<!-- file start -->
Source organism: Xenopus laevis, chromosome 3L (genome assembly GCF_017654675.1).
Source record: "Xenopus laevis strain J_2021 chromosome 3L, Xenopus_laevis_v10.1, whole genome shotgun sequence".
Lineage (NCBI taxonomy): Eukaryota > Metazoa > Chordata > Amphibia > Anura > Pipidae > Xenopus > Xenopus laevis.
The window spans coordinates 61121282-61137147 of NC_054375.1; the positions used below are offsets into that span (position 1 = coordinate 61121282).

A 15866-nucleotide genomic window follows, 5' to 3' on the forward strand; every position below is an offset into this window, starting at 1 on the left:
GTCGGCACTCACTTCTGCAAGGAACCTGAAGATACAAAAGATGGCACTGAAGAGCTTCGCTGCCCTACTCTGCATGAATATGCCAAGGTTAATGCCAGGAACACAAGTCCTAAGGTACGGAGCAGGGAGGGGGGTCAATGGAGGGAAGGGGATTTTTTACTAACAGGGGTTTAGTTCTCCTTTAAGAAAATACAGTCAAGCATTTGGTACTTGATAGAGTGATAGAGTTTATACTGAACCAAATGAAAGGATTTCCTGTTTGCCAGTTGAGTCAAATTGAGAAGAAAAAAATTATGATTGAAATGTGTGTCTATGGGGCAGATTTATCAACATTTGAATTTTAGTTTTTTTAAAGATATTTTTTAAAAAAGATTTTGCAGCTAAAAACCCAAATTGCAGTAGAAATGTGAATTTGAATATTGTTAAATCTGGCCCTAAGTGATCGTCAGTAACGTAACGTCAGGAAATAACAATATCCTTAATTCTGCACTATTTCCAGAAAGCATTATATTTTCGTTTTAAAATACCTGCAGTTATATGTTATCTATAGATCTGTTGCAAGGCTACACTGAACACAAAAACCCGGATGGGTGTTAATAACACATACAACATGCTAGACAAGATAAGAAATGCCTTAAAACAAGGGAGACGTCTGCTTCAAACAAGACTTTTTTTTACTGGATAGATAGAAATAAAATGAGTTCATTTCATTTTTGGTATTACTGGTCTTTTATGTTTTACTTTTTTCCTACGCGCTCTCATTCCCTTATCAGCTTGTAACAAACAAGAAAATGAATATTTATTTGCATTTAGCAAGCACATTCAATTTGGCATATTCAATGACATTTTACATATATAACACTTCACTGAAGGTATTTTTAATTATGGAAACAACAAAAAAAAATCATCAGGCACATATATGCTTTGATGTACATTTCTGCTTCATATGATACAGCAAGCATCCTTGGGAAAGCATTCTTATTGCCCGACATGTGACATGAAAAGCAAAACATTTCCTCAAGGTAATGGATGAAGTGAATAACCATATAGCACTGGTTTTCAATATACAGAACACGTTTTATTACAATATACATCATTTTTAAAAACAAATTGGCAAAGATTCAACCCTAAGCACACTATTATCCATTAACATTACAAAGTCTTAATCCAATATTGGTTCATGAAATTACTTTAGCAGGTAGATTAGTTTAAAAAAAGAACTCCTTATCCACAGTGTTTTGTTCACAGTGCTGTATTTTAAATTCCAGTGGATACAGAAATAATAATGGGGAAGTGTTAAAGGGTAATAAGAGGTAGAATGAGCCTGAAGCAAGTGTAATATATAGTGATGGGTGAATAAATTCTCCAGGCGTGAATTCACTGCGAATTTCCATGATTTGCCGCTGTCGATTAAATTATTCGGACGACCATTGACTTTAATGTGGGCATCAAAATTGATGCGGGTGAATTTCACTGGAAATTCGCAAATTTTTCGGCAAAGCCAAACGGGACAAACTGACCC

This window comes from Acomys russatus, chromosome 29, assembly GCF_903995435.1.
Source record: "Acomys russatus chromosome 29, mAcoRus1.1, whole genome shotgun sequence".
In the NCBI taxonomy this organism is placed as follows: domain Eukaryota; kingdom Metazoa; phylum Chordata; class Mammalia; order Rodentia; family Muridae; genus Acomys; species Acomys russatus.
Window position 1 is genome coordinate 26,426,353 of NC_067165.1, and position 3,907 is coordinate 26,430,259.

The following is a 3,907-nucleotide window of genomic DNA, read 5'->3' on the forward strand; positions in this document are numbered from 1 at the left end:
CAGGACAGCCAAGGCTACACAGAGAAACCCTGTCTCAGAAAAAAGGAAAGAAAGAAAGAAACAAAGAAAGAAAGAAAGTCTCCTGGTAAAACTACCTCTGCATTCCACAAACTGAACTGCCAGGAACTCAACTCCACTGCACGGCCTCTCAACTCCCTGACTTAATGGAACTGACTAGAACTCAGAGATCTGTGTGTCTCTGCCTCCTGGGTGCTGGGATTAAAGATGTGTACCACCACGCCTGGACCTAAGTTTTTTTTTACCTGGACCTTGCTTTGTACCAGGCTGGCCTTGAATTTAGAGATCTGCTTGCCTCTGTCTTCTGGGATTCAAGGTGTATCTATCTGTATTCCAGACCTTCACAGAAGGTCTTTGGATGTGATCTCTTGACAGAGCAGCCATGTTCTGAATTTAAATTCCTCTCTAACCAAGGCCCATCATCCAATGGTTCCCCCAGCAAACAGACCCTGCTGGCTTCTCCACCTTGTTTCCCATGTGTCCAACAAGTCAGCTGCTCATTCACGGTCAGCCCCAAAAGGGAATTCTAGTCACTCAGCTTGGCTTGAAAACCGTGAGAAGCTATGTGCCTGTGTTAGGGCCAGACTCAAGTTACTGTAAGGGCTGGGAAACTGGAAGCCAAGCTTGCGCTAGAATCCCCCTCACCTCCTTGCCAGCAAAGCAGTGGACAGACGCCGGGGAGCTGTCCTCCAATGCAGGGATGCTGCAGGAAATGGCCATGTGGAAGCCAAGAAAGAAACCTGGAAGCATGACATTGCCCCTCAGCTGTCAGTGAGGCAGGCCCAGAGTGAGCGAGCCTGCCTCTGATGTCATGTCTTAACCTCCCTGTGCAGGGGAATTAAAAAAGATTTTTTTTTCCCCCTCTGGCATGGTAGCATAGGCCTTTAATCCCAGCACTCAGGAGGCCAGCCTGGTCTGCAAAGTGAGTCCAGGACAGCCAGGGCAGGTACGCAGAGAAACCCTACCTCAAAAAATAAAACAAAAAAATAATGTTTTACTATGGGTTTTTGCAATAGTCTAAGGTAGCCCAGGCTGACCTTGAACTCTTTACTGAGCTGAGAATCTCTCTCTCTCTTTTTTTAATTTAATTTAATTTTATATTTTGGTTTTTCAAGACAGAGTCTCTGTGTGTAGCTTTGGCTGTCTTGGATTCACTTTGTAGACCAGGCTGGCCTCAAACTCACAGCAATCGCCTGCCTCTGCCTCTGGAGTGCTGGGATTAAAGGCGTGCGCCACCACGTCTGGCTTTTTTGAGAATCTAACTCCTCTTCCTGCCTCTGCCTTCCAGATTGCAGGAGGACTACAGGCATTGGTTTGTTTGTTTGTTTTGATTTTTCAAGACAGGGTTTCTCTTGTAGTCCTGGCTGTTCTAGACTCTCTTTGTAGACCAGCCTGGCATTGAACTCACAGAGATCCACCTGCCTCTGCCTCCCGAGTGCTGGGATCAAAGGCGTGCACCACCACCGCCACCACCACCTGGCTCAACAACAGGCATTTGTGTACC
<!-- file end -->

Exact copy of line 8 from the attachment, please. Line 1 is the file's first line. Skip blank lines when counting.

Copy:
Source record: "Acomys russatus chromosome 29, mAcoRus1.1, whole genome shotgun sequence".